Professor Krugman has produced an interesting graph that — according to his calculation — suggests that while we’re not quite out of the liquidity trap, we are getting closer:

It’s a useful contribution, that shows just what the Federal Reserve does in terms of trying to match interest rates to the broader inflationary outlook. The liquidity trap at the zero bound is clearly visible — the Fed cannot cut rates below the zero bound, which renders traditionally monetary policy essentially useless. (Austrians will of course interject here that traditional monetary policy is worse than useless, but that is another story for another day).

If the liquidity trap is ended, we should eventually see higher demand (Krugman’s point is broadly that stimulus would fight off the problem of the liquidity trap and solve the problem sooner). The Krugmanites think that demand is the only problem, and higher demand (even if that is down the line and later than Krugman would like it) will cure our economic woes.

I completely disagree and believe that depressed demand is not the main problem, but merely a symptom. I believe that the credit contraction that occurred in 2008 was a direct product of various non-monetary challenges that America faces, almost none of which have been solved, or will be solved by an end to the liquidity trap:

The three main problems are a lack of confidence stemming from high systemic residual debt, deindustrialisation in the name of globalisation (& its corollary, financialisation and that sprawling web of debt and counter-party risk), and fragility and side-effects (e.g. lost internal productivity due to role as world policeman) coming from America’s petroleum addiction.

In the months and years to come we will see who is right.

The Non-Paradox of Inactivity

The Paradox of Thrift states:

If everyone tries to save more money during times of recession, then aggregate demand will fall and will in turn lower total savings in the population because of the decrease in consumption and economic growth. The paradox is, narrowly speaking, that total savings may fall even when individual savings attempt to rise, and, broadly speaking, that increase in savings may be harmful to an economy.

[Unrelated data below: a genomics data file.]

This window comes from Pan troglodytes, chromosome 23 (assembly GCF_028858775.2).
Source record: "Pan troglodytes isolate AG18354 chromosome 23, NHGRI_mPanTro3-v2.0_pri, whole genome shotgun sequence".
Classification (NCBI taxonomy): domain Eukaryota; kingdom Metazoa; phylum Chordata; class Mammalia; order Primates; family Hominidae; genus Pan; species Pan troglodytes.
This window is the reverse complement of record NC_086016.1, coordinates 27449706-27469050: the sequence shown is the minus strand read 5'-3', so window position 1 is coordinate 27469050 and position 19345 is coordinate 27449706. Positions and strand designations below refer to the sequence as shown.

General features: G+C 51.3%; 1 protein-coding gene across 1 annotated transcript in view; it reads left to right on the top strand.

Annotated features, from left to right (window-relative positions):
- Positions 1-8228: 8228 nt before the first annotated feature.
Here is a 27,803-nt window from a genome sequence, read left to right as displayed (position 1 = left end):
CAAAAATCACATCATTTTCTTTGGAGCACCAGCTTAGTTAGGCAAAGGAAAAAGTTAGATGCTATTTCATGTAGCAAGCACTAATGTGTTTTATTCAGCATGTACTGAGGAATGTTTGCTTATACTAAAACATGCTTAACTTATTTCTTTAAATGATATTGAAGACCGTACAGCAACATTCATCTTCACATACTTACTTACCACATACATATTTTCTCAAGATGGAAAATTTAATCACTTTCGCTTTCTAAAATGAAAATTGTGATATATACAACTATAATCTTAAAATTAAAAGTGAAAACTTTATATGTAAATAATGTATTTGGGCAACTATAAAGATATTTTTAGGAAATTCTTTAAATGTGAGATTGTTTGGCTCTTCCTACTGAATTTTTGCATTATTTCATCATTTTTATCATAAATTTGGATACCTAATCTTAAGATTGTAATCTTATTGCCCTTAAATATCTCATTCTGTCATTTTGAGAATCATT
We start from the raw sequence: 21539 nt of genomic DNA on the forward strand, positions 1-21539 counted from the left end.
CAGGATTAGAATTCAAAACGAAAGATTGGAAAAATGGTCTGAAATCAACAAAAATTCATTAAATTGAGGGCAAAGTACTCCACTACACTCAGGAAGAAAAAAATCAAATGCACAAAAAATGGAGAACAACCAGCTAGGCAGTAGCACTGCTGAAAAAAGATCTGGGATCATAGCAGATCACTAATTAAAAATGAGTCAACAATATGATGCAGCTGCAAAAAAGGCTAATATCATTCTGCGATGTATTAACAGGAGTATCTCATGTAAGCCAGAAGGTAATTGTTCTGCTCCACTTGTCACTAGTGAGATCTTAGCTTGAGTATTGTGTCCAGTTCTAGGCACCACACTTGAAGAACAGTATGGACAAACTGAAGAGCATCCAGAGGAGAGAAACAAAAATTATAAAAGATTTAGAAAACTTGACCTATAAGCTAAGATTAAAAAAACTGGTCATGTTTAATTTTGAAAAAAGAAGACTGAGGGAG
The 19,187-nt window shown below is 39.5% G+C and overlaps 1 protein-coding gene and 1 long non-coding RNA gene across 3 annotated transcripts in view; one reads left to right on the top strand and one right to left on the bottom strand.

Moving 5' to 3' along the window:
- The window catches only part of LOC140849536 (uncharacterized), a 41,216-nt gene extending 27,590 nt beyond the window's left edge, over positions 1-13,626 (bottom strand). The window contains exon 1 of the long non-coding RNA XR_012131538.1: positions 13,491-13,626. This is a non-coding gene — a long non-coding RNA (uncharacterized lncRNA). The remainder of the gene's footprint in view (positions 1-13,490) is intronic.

It is in many ways a microcosm of Keynesian economics — mostly right, but in a few details spectacularly and outlandishly wrong

(A small detour: In many cases, these few details matter — big time. Austrian economics, of course, is the inverse of this — mostly wrong, but in a few details spectacularly and outlandishly right. I remain unsure as to which set of ideas gives more insight; although I am deeply impressed by some insights of Austrian economics, I generally think the only sensible economic outlook is to scavenge for whatever explanations fit the facts.)

If many people in the economy cease economic activity and hoard their capital, of course the economy will slow down — both in nominal (GDP) and generally also in real terms. Satisfying supply and demand requires a constant and continuous flow of productivity, and goods, and services and money.

Of course there is no paradox there: lowered economic activity is almost always deleterious (the exception being the rare cases when a type of economic activity is itself deleterious to the health of the economy.)

But here is where the paradox of thrift really falls down: saving is not necessarily the same thing as hoarding. Hoarding is saving without investment. And there’s a good chunk of evidence to suggest that more saving with investment is correlated with stronger economic health.

From Lawrence Kotlikoff:

Facts reinforce the idea that spending is no cure-all for what ails America. Most countries experiencing full employment and rapid growth do so while saving at very high rates. China is growing like crazy with a saving rate of more than 30 percent. Japan also saved at very high rates when it was booming. Since then, both rates have plummeted.

The U.S. has also done better when saving was high. In the 1950s and 1960s, saving averaged 14 percent of national income, which grew at 4.4 percent a year in real terms. In the 1990s and 2000s, saving averaged 5.1 percent and national income increased only 2.4 percent.

The connection between saving and growth runs through domestic investment. Countries that save invest not only by building inventory for tomorrow; they also invest in physical capital that makes workers more productive.